The Parable of the Little Reindeer Candle

Once upon a time, there was a cute little reindeer candle. I have no idea who gave him to us or on which Christmas, but we accepted him with open arms into our diverse family of Christmas decorations. Unlike other reindeer, he was white and chubby, but no one made cruel albino jokes or excluded him from reindeer games. If anything, he reminded me of me. Like many other candles, he was made of wax and topped with a fuse. Perhaps he was made to chase away the dark, but to us he was too cute and innocuous to light up.

When I retrieved our Christmas decorations from the attic last week, during the unpacking phase I discovered to my dismay that the attic’s complete lack of environmental controls had taken an unkind toll on the little reindeer candle. The summer heat had jump-started the melting process, no open flame required. His hooves and horns were now deformed. A homemade yarn-and-popsicle-stick from someone’s childhood had melded with his poor, softened, formerly rotund face. I yanked it off as delicately as I could, but several strands and dog hairs were stuck fast, leaving him with a scraggly, patchy, mountain-man countenance. He didn’t look very happy to be rescued.

Little Reindeer Candle

Poor little reindeer candle. He was too misshapen and wounded to display with pride. He wasn’t cherished enough to be filed with the reserve ornaments in the abyssal Tub of Happy Memory Castaways. He evinced no warm reminders of other relatives or special occasions. He wasn’t even intact enough to abandon on Goodwill’s doorstep. But we couldn’t just leave him like that.

We who rule the house unanimously decided it was time for him to burn.

little reindeer candle burns

While my wife and I adorned our Christmas tree and listened to Christmas specials on DVD, the little reindeer candle anguished and shrank in his makeshift crucible, fulfilling his ultimate purpose with no outward signs of joy. We checked on him every few minutes to chart the results, to ogle flammable entropy in action, and to make sure our candle bowl hadn’t tipped over and set the tablecloth ablaze. We doubted it would, but we didn’t know what harm it was capable of doing if left unsupervised.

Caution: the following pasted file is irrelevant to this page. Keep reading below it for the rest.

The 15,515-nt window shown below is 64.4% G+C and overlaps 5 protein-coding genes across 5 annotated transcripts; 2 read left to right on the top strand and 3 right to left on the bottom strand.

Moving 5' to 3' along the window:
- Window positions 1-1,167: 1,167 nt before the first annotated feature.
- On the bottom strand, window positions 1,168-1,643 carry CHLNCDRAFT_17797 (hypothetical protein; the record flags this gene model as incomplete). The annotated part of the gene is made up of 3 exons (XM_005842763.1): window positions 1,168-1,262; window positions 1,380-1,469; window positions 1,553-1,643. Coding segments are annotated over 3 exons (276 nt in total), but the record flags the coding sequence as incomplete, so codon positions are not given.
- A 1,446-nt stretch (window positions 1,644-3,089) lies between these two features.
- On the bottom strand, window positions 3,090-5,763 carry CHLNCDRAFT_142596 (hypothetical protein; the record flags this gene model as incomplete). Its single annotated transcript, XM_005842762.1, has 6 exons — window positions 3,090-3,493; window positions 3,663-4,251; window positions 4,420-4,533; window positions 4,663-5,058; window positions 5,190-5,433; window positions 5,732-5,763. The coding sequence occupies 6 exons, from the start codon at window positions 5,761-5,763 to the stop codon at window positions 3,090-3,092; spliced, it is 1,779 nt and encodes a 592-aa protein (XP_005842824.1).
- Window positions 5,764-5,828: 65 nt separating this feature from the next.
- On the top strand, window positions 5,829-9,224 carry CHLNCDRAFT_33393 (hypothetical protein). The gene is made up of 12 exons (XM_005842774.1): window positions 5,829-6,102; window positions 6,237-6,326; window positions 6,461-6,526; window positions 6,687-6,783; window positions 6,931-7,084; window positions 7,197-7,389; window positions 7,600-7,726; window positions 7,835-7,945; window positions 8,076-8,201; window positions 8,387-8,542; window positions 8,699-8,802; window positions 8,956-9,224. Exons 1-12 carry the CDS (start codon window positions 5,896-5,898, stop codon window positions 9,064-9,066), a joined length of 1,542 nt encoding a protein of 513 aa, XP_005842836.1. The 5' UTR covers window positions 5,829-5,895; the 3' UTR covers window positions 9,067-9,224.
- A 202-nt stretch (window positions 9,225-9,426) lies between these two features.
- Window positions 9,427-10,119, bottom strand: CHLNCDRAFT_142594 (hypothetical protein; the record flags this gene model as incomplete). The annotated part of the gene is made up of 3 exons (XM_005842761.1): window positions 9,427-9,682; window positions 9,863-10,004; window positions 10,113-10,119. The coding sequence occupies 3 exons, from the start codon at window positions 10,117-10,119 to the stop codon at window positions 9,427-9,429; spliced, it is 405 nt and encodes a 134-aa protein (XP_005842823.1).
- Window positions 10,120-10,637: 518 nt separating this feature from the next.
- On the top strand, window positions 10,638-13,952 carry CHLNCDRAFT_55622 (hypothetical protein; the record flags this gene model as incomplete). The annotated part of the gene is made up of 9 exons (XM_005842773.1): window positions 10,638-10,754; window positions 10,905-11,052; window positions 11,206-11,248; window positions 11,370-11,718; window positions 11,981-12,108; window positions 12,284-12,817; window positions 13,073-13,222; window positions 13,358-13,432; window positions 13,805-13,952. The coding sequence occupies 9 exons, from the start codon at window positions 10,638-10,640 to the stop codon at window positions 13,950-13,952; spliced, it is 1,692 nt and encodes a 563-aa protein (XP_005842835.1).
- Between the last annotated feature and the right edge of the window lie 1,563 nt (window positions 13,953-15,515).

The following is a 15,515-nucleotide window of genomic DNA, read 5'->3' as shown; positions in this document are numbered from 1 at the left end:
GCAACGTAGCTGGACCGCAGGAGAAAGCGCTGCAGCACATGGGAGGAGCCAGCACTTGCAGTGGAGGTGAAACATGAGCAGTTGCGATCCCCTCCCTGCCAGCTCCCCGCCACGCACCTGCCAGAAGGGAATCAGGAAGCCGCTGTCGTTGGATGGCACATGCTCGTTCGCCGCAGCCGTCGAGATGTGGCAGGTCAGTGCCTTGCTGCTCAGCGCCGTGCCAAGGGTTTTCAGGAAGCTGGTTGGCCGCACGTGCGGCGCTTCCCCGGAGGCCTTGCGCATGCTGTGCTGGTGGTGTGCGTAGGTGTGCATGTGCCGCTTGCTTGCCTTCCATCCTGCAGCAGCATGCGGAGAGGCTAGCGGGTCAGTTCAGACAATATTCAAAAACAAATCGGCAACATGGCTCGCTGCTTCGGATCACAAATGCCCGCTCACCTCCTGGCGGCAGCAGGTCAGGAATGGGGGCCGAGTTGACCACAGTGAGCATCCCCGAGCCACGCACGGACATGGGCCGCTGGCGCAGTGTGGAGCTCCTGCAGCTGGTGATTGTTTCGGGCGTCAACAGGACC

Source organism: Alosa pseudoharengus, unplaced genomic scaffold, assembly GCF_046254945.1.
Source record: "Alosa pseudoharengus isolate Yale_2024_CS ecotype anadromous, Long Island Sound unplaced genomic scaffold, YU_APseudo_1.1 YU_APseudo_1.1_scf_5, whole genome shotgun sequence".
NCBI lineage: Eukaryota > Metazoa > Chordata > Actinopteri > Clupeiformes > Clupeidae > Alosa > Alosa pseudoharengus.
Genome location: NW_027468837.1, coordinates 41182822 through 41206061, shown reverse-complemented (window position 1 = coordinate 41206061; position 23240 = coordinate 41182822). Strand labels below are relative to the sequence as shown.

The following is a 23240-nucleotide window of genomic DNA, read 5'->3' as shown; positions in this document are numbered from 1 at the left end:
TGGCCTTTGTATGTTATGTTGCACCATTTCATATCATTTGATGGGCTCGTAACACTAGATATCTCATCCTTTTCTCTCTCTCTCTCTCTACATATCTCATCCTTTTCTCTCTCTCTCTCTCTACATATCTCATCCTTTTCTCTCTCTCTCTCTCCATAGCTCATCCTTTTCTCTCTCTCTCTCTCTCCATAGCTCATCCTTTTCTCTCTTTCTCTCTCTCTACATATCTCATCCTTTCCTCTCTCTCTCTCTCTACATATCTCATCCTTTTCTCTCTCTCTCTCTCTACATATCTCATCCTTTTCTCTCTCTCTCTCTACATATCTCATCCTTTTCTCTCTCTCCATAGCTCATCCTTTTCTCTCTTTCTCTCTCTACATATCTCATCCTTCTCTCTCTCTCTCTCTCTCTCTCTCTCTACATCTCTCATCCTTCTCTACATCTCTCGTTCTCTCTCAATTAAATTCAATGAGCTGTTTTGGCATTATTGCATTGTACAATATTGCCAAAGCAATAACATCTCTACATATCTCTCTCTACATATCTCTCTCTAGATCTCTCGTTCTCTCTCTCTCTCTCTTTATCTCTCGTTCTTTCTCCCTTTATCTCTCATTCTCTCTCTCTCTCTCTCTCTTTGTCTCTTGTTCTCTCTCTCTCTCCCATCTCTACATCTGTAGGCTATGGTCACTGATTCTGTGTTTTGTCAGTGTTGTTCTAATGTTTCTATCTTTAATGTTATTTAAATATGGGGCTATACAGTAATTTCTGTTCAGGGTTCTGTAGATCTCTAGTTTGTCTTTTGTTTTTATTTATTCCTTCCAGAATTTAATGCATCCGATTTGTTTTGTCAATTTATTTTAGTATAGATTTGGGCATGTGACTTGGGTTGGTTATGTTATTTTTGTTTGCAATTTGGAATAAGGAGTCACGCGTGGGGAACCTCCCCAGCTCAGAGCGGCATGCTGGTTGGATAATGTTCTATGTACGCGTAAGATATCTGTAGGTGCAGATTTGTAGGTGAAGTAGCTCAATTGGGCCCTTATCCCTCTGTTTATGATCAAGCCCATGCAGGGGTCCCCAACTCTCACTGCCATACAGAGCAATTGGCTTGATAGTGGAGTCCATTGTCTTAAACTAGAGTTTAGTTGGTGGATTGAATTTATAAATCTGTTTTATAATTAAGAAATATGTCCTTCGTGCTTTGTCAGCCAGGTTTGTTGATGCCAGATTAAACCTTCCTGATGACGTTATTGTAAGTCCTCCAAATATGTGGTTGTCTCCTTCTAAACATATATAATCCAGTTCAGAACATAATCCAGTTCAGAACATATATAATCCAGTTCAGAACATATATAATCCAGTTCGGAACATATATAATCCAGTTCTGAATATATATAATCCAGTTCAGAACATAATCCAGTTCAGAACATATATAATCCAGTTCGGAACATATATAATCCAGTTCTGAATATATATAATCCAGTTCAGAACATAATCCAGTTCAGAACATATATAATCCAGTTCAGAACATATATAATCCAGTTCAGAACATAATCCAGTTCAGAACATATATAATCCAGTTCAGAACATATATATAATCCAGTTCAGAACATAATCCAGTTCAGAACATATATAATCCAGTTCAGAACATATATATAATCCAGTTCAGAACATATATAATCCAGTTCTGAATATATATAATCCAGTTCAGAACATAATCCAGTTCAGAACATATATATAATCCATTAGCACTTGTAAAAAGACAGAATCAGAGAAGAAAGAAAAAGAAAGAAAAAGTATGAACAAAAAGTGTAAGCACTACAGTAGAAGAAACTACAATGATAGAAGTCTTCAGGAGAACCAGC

If you look closely at the background, you can see other Christmas decorations, loitering idly and doing nothing to intervene. The little reindeer candle was in the middle of a total meltdown, and they couldn’t care less. All they could do was watch.

The little reindeer candle liquefied slowly, his remains dripping into a stalagmite of spent wax. His was no speedy flame-out, but a methodical slow burn we could’ve stopped if we had changed our minds and decided to show clemency after some damage had already been done. No such second thoughts were voiced. Events were already in motion, and no one could think of a reasonable way to turn back time.

By the night’s end, all that remained was the headless abdomen of a former little reindeer candle and a useless pile of ugly wax. The flame having snuffed itself for us, we considered the spectacle completed and threw it away. The remains were passed on to our garbage men, who in turn likely forwarded it to one of our city incinerators.

And what was left of the cute little reindeer probably didn’t live happily ever after. The End.

The horrific morning events of December 14, 2012, all but demanded that I bench my original writing plans for tonight. In its place is the true story shared above, which represents one or more of the following concepts, to be noted or discarded as you see fit:

1. A candlelight vigil of sorts, utilizing a cartoon-shaped candle to underscore the magnitude of a tragedy involving so many victims young and younger.

2. A metaphor for the life-gone-awry and/or inscrutable mindset of the shooter, except lacking a necessarily apropos climax in which the candle detonates and takes out nearly three dozen other unlit, previously undamaged candles with it.

3. A bad metaphor for bad metaphors about indescribable tragedies, and the earnest but frustrated helplessness with which they’re often constructed.

All I know for sure is that somewhere out there is a candlemaker who surely had much higher hopes for his creation than this.

What do you, The Viewers at Home, think?

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